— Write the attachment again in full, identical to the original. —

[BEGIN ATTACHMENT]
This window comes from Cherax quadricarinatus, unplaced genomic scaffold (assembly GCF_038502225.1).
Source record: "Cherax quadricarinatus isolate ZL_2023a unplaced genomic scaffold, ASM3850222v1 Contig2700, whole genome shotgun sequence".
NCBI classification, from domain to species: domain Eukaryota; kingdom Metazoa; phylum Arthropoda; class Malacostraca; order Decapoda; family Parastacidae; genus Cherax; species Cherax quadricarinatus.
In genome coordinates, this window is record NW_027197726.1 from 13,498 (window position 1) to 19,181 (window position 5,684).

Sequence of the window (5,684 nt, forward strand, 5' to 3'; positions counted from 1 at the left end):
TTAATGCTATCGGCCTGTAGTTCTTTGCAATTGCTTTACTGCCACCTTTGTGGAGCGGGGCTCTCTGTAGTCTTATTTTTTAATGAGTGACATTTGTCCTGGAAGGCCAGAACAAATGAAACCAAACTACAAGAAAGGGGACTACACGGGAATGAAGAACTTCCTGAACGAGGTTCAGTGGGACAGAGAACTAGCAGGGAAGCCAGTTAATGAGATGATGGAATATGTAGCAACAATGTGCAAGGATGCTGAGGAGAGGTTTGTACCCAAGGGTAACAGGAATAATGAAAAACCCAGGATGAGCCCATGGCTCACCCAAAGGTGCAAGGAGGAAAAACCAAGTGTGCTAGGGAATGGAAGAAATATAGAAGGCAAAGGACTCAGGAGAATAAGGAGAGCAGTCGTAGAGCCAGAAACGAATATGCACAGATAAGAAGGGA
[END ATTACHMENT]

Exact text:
This window comes from Cherax quadricarinatus, unplaced genomic scaffold (assembly GCF_038502225.1).
Source record: "Cherax quadricarinatus isolate ZL_2023a unplaced genomic scaffold, ASM3850222v1 Contig2700, whole genome shotgun sequence".
NCBI classification, from domain to species: domain Eukaryota; kingdom Metazoa; phylum Arthropoda; class Malacostraca; order Decapoda; family Parastacidae; genus Cherax; species Cherax quadricarinatus.
In genome coordinates, this window is record NW_027197726.1 from 13,498 (window position 1) to 19,181 (window position 5,684).

Sequence of the window (5,684 nt, forward strand, 5' to 3'; positions counted from 1 at the left end):
TTAATGCTATCGGCCTGTAGTTCTTTGCAATTGCTTTACTGCCACCTTTGTGGAGCGGGGCTCTCTGTAGTCTTATTTTTTAATGAGTGACATTTGTCCTGGAAGGCCAGAACAAATGAAACCAAACTACAAGAAAGGGGACTACACGGGAATGAAGAACTTCCTGAACGAGGTTCAGTGGGACAGAGAACTAGCAGGGAAGCCAGTTAATGAGATGATGGAATATGTAGCAACAATGTGCAAGGATGCTGAGGAGAGGTTTGTACCCAAGGGTAACAGGAATAATGAAAAACCCAGGATGAGCCCATGGCTCACCCAAAGGTGCAAGGAGGAAAAACCAAGTGTGCTAGGGAATGGAAGAAATATAGAAGGCAAAGGACTCAGGAGAATAAGGAGAGCAGTCGTAGAGCCAGAAACGAATATGCACAGATAAGAAGGGA